My mother passed away a little over a year ago. The anniversary of her death was July 24th. I’ve put off updated this, because I feel like I should write something about her. Unfortunately I haven’t had much luck. Most of what I write concerning my mother comes out very raw. I have written about her a little bit over this summer, as it was one of my goals, although in truth I haven’t written nearly as much as I would have liked, and none of it came out like I expected it to. These are just a few excerpts. (Each paragraph was written separately.)
One of my goals for this summer was to take some time out to write about my mother. I’ve started to on many occasions, but each time it just gets too hard. I imagined that what I wrote would be monumental and beautiful, and maybe even a little bit poetic. I thought I could write something life changing, because my mother was life changing; but every attempt that I have made has fallen short of my epic expectations I miss my mom. I miss her every day…all the time. I have said many times how lucky I was to have her and to have had the relationship I did with her and to have spent the amount of time that I did with her. All of that is true. On the other hand, and I’m going to be honest, this just sucks. There is no pretty or poetic way to put it. I miss calling her and I miss her constantly calling me. I miss hugging her or hearing her laugh. I miss breakfasts at St. Luke’s. I want to go to a family gathering and have her there. I want to go out of town and have her worry about me. I want to go to Lowe’s with her. I want to play croquet in her yard on Mother’s day and make margaritas with her and Ken on Christmas Eve. It is amazing the amount of space one person can take up and colossal hole they can leave once they are gone. She was my center, and still is. Only now that center is located inside of me.
A little over a year ago, I watched the Fourth of July fireworks from the top floor of the St. Luke’s hospital. Initially my mom was going to watch them with us. One of the CCU nurses during the daytime had given her the idea, but by the time they had transferred her to the Oncology floor and the night nurse took a look at all of her cords and excess baggage, my mom had changed her mind. She said she was tired, and she was, in more ways than one. But, in truth, I think she just didn’t want to upset her new nurse for the night. I watched the fireworks with my face pressed up against the side of the window, with Fenix’s head below mine and Brooke and Dennin’s head in the window next to us; the fireworks exploded, multi colored, one after the other, without a sound. That fourth of July night was much like my summer. Life kept going at full speed and full volume, yet I couldn’t hear a thing. My life was on pause. My life was contained in the walls of St. Luke’s hospital. I knew what floors had the good TV’s, which vending machines held which snacks. I knew what departments let you help yourself to the soda in the fridge. I spent hours watching HGTV on silent. I waited for doctors to come in. In many ways, I grew up. I became dependent and even attached to some of my mother’s nurses. Once my mother was transferred to the oncology ward I had even had my own bed. It sounds silly, but there are times when I miss that bed. I can still remember how cool the sheets felt and they way I had to pile two thick hospital blankets over the sheets every night just to keep warm. The fourth of July was my mother’s first day on the Oncology Ward, and her last day in CCU. I had to teach that morning, and because her health was doing better, I had slept at home that night. In the CCU the back wall to her room was a window, from top to bottom. She watched her last sunrise that day, and she cried. The nurse turned her bed around so that she could look straight out the window without getting up and then she stayed past her shift that morning to hold my mother’s hand.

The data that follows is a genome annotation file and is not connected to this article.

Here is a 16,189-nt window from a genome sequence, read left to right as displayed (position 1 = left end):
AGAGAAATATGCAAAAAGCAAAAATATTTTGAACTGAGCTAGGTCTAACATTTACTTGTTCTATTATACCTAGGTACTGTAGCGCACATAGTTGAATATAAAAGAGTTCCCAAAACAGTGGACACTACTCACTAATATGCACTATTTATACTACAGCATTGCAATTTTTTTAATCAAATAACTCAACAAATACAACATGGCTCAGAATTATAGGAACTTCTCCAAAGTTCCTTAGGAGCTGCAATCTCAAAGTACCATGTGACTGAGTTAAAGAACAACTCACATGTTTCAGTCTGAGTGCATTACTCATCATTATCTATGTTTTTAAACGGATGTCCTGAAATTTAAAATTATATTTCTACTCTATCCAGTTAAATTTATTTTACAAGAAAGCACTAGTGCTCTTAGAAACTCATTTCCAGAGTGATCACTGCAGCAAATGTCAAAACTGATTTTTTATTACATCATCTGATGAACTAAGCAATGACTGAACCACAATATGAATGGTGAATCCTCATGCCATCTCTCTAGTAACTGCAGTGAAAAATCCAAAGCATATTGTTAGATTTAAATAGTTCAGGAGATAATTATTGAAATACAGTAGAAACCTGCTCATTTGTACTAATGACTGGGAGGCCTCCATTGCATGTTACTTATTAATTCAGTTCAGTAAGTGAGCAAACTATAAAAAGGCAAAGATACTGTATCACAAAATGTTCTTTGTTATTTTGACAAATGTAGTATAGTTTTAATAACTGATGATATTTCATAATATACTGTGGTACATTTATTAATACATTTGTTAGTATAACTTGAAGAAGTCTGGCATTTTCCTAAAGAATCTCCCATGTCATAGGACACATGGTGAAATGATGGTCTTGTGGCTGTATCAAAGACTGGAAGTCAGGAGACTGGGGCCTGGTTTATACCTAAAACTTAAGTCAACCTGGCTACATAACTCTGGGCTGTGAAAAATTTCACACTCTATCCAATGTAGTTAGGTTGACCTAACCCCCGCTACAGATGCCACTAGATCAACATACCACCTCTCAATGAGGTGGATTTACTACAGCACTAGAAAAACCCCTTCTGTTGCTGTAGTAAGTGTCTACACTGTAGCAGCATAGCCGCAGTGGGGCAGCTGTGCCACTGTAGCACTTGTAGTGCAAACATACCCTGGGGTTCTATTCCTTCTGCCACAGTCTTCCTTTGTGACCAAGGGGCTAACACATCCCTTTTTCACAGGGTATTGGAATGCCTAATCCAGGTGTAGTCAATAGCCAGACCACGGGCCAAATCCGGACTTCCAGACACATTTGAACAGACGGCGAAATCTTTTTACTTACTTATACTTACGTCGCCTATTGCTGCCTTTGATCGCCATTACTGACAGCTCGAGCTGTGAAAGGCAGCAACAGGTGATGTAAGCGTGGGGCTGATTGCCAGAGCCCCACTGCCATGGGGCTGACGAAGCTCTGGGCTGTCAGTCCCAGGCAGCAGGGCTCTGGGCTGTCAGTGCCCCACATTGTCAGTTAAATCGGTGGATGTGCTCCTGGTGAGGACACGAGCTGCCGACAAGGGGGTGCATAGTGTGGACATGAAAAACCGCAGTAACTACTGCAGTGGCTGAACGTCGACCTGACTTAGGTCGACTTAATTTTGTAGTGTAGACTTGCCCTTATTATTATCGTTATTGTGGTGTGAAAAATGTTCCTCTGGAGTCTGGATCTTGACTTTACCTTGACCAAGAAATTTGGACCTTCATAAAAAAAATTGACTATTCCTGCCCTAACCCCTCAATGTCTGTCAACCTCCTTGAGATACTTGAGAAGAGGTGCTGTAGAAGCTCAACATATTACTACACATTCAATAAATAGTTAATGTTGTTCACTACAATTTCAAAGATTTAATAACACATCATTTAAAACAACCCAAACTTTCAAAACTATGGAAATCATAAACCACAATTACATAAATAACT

My mother and I exchanged a lot of words while she was in the hospital. I told her I loved her constantly. She told me she thought I’d be O.K. She said she thought Ken and I would be fine and how happy she was that she got to see us get married. She talked to me about how she used to “bump” into her mother after she had passed in the small bedroom of her house, where she kept her mother’s things and that she would “bump” into me in the spare bedroom of our house, because that’s where Ken and my children would sleep some day. I told her how full she had made my life, because there really is no other adequate word to describe the life my mother gave me. It was a life that was full. It was filled to the brim with love and support. Full of laughter and hugs. Full of Saturday mornings at the market and trips to Lowe’s and phone calls going both ways. It was full of movie nights. It was full of “I love you with all my heart”s. She told me how full I had made her life too. She said that I had given her things and allowed her to do things she otherwise wouldn’t have. I never asked my mother how she was feeling while in the hospital (other than physically). I never really asked her what she was thinking, because to be really honest, I was too afraid of the answer. That’s one of my regrets. I didn’t openly give her the venue to talk about her fears because I didn’t feel like I knew how to respond. I didn’t ask because I imagine that I knew how she was thinking and feeling, but was too afraid to hear it out loud. Some of the hardest moment in the hospital came at the end. The Monday evening before she passed the respiratory therapist came into give her nightly treatment. I already had my bed pulled out and I was curled up in it reading as my mom and the R.T. chatted. Out of nowhere, in the middle of my mom’s treatment, she removed her breathing mask, grabbed the R.T. hand (at this point, the R.T. had become like a friend) and said “I’m afraid I’m going to die tonight.” I couldn’t say anything other than I love you to her, because the truth was, at the point, she could have, and she would four days later. Nothing can prepare you for a moment like that. We are programmed to diffuse situations, to find the positive. We are programmed to say things like “It’s going to be O.K.” or “Don’t say that, you’re going to be fine.” Only my mother wasn’t going to be fine. My mother was going to die, and we were all expected, including her, to be prepared for that and accept it. It is the first time in my life where I have faced something I could not change. It’s the first time that I have had absolutely no control.